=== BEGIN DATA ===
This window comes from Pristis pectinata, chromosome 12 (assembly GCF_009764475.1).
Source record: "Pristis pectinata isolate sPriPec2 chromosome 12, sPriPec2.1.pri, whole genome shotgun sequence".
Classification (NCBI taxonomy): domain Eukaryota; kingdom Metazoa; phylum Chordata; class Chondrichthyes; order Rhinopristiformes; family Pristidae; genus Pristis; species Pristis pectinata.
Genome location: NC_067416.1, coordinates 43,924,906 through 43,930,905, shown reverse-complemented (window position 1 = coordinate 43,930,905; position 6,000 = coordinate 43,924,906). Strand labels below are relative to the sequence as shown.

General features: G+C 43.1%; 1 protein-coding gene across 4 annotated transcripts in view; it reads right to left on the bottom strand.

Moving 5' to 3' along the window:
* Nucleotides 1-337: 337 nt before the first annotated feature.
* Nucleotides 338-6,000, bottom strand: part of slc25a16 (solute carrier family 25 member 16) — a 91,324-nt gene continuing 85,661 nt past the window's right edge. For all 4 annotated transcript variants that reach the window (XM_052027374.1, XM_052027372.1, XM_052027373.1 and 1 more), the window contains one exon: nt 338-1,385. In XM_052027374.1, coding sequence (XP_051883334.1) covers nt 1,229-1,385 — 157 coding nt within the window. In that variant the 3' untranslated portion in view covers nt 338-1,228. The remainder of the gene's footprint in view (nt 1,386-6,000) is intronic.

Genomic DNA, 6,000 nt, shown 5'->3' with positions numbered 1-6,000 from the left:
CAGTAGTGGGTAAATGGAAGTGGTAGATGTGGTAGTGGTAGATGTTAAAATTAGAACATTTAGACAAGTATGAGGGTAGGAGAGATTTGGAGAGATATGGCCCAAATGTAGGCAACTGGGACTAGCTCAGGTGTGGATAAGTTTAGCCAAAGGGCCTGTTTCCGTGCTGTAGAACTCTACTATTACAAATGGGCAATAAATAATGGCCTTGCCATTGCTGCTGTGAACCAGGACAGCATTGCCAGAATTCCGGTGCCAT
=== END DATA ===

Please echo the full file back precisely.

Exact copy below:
This window comes from Pristis pectinata, chromosome 12 (assembly GCF_009764475.1).
Source record: "Pristis pectinata isolate sPriPec2 chromosome 12, sPriPec2.1.pri, whole genome shotgun sequence".
Classification (NCBI taxonomy): domain Eukaryota; kingdom Metazoa; phylum Chordata; class Chondrichthyes; order Rhinopristiformes; family Pristidae; genus Pristis; species Pristis pectinata.
Genome location: NC_067416.1, coordinates 43,924,906 through 43,930,905, shown reverse-complemented (window position 1 = coordinate 43,930,905; position 6,000 = coordinate 43,924,906). Strand labels below are relative to the sequence as shown.

General features: G+C 43.1%; 1 protein-coding gene across 4 annotated transcripts in view; it reads right to left on the bottom strand.

Moving 5' to 3' along the window:
* Nucleotides 1-337: 337 nt before the first annotated feature.
* Nucleotides 338-6,000, bottom strand: part of slc25a16 (solute carrier family 25 member 16) — a 91,324-nt gene continuing 85,661 nt past the window's right edge. For all 4 annotated transcript variants that reach the window (XM_052027374.1, XM_052027372.1, XM_052027373.1 and 1 more), the window contains one exon: nt 338-1,385. In XM_052027374.1, coding sequence (XP_051883334.1) covers nt 1,229-1,385 — 157 coding nt within the window. In that variant the 3' untranslated portion in view covers nt 338-1,228. The remainder of the gene's footprint in view (nt 1,386-6,000) is intronic.

Genomic DNA, 6,000 nt, shown 5'->3' with positions numbered 1-6,000 from the left:
CAGTAGTGGGTAAATGGAAGTGGTAGATGTGGTAGTGGTAGATGTTAAAATTAGAACATTTAGACAAGTATGAGGGTAGGAGAGATTTGGAGAGATATGGCCCAAATGTAGGCAACTGGGACTAGCTCAGGTGTGGATAAGTTTAGCCAAAGGGCCTGTTTCCGTGCTGTAGAACTCTACTATTACAAATGGGCAATAAATAATGGCCTTGCCATTGCTGCTGTGAACCAGGACAGCATTGCCAGAATTCCGGTGCCAT